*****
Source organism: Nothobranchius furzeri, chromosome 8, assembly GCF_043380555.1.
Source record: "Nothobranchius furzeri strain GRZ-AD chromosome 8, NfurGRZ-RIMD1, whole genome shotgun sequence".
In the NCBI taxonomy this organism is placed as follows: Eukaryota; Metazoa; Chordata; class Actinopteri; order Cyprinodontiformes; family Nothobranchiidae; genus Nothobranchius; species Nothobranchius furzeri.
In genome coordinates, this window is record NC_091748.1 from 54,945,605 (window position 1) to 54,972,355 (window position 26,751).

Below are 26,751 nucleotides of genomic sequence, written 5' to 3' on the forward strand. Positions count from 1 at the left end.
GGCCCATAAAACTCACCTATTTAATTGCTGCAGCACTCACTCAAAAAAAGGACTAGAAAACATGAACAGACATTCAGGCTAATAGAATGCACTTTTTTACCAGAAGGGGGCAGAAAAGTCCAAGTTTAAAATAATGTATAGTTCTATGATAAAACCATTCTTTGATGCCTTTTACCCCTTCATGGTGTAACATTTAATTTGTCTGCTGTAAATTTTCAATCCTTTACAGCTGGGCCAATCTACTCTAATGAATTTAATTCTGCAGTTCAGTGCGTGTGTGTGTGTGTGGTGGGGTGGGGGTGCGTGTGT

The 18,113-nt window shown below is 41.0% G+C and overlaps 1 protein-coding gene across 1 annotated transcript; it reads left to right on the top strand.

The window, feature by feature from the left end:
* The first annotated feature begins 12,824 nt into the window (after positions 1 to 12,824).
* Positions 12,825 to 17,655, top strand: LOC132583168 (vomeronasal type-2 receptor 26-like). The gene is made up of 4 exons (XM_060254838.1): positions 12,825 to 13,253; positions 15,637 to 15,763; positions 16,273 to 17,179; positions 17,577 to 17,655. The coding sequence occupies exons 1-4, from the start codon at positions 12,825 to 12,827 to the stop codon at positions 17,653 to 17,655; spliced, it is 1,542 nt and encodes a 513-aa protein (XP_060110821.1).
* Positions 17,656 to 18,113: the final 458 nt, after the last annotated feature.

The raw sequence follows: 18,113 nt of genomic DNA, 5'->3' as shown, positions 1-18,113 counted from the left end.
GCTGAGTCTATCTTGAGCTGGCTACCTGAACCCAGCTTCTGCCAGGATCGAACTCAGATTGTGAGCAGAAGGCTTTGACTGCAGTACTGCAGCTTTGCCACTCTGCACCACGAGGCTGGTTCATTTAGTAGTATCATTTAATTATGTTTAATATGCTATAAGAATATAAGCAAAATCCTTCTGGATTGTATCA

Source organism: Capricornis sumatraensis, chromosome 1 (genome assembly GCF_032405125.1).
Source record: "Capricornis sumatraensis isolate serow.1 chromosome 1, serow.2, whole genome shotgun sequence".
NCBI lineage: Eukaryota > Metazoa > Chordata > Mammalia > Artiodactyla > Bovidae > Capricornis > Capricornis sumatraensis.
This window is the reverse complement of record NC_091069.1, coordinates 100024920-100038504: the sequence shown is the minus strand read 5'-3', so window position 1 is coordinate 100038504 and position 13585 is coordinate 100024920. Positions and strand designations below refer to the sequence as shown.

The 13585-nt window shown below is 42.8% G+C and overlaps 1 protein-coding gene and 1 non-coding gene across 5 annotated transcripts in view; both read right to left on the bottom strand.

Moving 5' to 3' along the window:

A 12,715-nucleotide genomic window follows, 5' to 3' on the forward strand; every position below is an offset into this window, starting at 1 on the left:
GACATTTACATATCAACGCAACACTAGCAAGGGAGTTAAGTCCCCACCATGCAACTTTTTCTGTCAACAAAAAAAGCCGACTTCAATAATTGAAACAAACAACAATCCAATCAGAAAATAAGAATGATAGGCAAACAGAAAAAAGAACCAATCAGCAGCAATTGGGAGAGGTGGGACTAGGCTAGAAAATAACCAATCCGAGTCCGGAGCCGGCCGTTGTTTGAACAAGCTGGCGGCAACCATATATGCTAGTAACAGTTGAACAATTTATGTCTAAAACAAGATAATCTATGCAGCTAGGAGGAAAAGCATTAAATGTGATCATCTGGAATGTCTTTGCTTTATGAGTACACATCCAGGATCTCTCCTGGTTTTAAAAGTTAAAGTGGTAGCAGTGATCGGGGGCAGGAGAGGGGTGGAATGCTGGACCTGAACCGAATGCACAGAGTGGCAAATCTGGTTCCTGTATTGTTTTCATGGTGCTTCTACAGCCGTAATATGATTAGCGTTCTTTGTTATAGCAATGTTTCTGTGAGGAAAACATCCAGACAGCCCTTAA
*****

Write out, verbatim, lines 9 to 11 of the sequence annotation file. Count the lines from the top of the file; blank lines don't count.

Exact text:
* The first annotated feature begins 12,824 nt into the window (after positions 1 to 12,824).
* Positions 12,825 to 17,655, top strand: LOC132583168 (vomeronasal type-2 receptor 26-like). The gene is made up of 4 exons (XM_060254838.1): positions 12,825 to 13,253; positions 15,637 to 15,763; positions 16,273 to 17,179; positions 17,577 to 17,655. The coding sequence occupies exons 1-4, from the start codon at positions 12,825 to 12,827 to the stop codon at positions 17,653 to 17,655; spliced, it is 1,542 nt and encodes a 513-aa protein (XP_060110821.1).
* Positions 17,656 to 18,113: the final 458 nt, after the last annotated feature.